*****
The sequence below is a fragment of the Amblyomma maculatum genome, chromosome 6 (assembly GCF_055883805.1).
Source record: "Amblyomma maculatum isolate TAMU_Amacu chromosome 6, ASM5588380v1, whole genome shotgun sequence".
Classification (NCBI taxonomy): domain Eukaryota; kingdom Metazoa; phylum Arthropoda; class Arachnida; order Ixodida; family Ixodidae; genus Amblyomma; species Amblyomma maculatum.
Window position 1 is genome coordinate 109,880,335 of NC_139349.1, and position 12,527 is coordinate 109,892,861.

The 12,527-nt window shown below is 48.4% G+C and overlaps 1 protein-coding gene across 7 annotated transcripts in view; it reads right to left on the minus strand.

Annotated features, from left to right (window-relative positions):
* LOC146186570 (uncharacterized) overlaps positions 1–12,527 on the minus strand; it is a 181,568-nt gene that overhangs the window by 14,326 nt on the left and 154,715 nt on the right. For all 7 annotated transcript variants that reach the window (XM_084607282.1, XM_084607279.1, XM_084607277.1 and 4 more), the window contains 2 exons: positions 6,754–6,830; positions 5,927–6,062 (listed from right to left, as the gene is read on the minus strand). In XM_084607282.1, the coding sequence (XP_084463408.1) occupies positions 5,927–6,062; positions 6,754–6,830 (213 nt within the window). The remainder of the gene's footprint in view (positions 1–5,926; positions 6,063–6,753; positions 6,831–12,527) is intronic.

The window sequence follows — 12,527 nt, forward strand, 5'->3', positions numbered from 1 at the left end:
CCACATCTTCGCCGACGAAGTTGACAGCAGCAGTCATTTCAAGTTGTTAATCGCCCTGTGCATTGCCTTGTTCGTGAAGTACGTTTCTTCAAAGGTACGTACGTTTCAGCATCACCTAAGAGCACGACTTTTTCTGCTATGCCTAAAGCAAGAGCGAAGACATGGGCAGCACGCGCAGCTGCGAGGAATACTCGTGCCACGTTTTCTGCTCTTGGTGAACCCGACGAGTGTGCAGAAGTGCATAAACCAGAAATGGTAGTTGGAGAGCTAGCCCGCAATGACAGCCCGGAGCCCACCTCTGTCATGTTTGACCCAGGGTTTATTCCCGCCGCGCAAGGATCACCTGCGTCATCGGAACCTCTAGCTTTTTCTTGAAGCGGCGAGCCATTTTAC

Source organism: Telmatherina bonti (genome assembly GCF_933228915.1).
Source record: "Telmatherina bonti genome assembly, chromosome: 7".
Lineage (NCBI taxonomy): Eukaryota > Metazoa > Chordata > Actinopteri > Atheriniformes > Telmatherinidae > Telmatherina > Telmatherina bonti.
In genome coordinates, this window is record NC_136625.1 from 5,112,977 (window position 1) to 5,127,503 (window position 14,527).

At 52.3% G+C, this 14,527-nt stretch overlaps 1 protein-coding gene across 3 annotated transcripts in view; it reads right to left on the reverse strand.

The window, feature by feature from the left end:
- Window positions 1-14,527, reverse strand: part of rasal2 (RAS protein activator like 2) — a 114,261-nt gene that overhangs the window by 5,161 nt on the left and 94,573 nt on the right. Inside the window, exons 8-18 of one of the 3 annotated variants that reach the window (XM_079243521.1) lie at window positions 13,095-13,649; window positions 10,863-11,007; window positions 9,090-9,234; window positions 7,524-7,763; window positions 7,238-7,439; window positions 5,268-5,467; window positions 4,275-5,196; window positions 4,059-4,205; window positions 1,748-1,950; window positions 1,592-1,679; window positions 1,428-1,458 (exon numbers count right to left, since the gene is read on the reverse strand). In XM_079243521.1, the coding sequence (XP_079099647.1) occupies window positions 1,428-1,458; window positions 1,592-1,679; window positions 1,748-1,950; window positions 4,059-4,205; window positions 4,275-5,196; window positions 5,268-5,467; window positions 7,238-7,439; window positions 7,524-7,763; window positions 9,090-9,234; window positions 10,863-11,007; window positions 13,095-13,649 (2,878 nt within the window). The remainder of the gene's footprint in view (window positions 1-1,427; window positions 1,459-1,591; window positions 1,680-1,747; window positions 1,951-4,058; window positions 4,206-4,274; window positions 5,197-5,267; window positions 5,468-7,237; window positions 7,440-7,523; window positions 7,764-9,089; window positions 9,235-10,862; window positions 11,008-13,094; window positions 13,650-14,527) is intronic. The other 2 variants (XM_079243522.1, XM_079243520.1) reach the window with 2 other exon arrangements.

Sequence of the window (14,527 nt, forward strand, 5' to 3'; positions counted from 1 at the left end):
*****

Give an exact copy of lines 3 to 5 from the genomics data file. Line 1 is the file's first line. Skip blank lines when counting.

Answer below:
Classification (NCBI taxonomy): domain Eukaryota; kingdom Metazoa; phylum Arthropoda; class Arachnida; order Ixodida; family Ixodidae; genus Amblyomma; species Amblyomma maculatum.
Window position 1 is genome coordinate 109,880,335 of NC_139349.1, and position 12,527 is coordinate 109,892,861.

The 12,527-nt window shown below is 48.4% G+C and overlaps 1 protein-coding gene across 7 annotated transcripts in view; it reads right to left on the minus strand.